We walked in over multicolored gravels eroded from some long-lost range. Some were petrified wood, glossy and tumble-polished. Among them a second generation of trees had grown; these too had fossilized, then eroded, and now looked simply like wood chips inexplicably turned to stone. Among them the ponderosas of today stood, living wood.
Next to a dissolving petrified log, recent woodcutters had left their beer cans and pile of slash. Old woodpile, new woodpile: the two looked remarkably alike, though the ancient one was yellow and bright as new wood, and the new one was gray.
All day long we looked south to the main drainage. It shone silver.
We spent the day traipsing around and about in something like a square mile and a half, as much vertical as horizontal, on constantly rough terrain. We entered and left on ancient trails not used since the invention of the internal combustion engine.
I couldn’t see how even a wagon could have gone where we did. Perhaps it was just people on foot. Later, horses or mules.
The trails did feel like trails, in the sense of “the logically easiest way to get up this challenging slope.”
My own painted desert. My New Mexico earth.
Paintings now at Matteucci Gallery in Santa Fe and the Taos Fine Art Gallery on Kit Carson Road in Taos. Here’s the Matteucci link:
In a way, they’re small distillations of all these hikes. When you’re in Santa Fe or Taos, please stop by the galleries and enjoy them!
Heavy logging in these mountains in the Twenties. Many trees were felled and left to checker into soft, rotten punk.
One enormous, old-growth Ponderosa had been spared the clear-cut because its trunk had split and split and split again, so it wouldn’t make straight lumber—perhaps a genetic trait? A beautiful and noble tree. I laid my face against it. It felt a living being, as though I could sense the subtle movement of xylem and phloem.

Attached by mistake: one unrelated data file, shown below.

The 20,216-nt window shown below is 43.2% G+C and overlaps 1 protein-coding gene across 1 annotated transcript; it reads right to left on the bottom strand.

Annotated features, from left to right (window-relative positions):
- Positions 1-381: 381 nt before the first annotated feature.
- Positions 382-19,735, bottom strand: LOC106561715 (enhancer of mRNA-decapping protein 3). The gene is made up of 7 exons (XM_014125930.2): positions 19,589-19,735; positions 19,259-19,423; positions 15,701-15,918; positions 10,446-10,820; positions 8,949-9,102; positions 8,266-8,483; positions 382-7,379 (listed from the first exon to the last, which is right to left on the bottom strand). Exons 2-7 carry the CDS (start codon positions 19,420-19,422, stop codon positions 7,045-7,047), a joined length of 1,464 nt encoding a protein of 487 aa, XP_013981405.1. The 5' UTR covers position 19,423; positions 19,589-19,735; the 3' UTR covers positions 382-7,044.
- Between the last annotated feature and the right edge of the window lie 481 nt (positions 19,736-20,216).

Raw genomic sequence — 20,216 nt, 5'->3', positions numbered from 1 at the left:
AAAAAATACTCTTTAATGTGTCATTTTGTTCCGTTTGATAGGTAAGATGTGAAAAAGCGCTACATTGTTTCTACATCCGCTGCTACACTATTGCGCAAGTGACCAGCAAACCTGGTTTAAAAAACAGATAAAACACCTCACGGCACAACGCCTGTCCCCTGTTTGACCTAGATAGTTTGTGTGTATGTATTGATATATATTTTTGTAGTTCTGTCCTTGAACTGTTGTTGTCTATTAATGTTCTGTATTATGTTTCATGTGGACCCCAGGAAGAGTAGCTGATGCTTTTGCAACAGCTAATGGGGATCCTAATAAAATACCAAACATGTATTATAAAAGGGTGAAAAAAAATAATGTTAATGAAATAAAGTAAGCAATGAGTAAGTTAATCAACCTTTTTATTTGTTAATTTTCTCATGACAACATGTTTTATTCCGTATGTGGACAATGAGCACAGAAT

Maybe I could.
East of the Malpaís: worn yellow sandstone patched with gray lichen, overlooking black lava with gray-green sage and lichen.
When I was small, I dreamed about owning a house carved into a rock. Here it was: a hollowed-out, round cave, just the right size for a child. It was cool inside. The oval doorway framed the extraordinary ordinary lava world outside.
Zuni Mountains, the historical logging railroad route.
Impossible to drive it without imagining the hills as they were: clearcut, scalped naked. The subsequently-eroded red Abó dirt has young trees on it now, but here and there you can spot a patriarch the loggers missed or spared. Human presence of that era is all over: rusty cans, purple glass, busted cheap commercial china. A rusted shovel. Disintegrating ponderosa trunks, felled and abandoned, scattered like pick-up-sticks.
We climbed a red hill of Abó sandstone. En route, found a pair of (modern) safety goggles, an unopened can of Mexican beer, and a mother nighthawk so intent on distracting us from her nest that she rolled around with her feet in the air.
A spring in a big rincón, westward-facing. Water, with help from prevailing winds, had carved out an arching cave in the sandstone perhaps 30 feet high. Its ceiling was dotted with grapefruit-size nests of cliff swallows. The birds flew over us, alarmed and crying.
On the arch is a Navajo “star ceiling,” probably Cassiopeia. Look for the stars, red ochre Xes. Then look more closely: there are faint, perhaps earlier black stars as well.
Scores of stone circles. I’ve written about them before. Too small to be hogan or tipi rings, wrong shape/size/place to be hunting blinds. (Though we did come upon a blind that overlooked a draw: U-shaped, right for one man to lie on his belly.)
The circles are very old. No idea what they can be if not for so-called “vision quests,” in the nature of “go out there and fast until you know your true name.” Who can tell? There was not one that didn’t have a view of Cabezón, the Ladrones, or the Sandias. All those peaks are sacred.
Shirtsleeve warm, and a restless, intermittent wind.
We walked across the scanty dump of a sheepherder’s camp: rusty tin cans, bits of glass, a watering trough tinkered out of something like an old water heater. The herder had brought his family, for in the scatter was a plastic Indian from a “cowboys and Indians” set. Quick research says the first plastic soldiers were made in 1938, but I could find no info on a Western set to which this guy might belong.
Here he lies in a handsome concretion to show him off. The sun has eaten him and given him a cracked patina, but you can still tell he is getting an arrow from his quiver.
Bears and their admirers, east and west: from Vermont, a paw print in the mud with 8-year-old Cyla’s paw for scale; from New Mexico, Weidemeyer’s Admiral butterflies, as beautiful on bear scat as on flowers.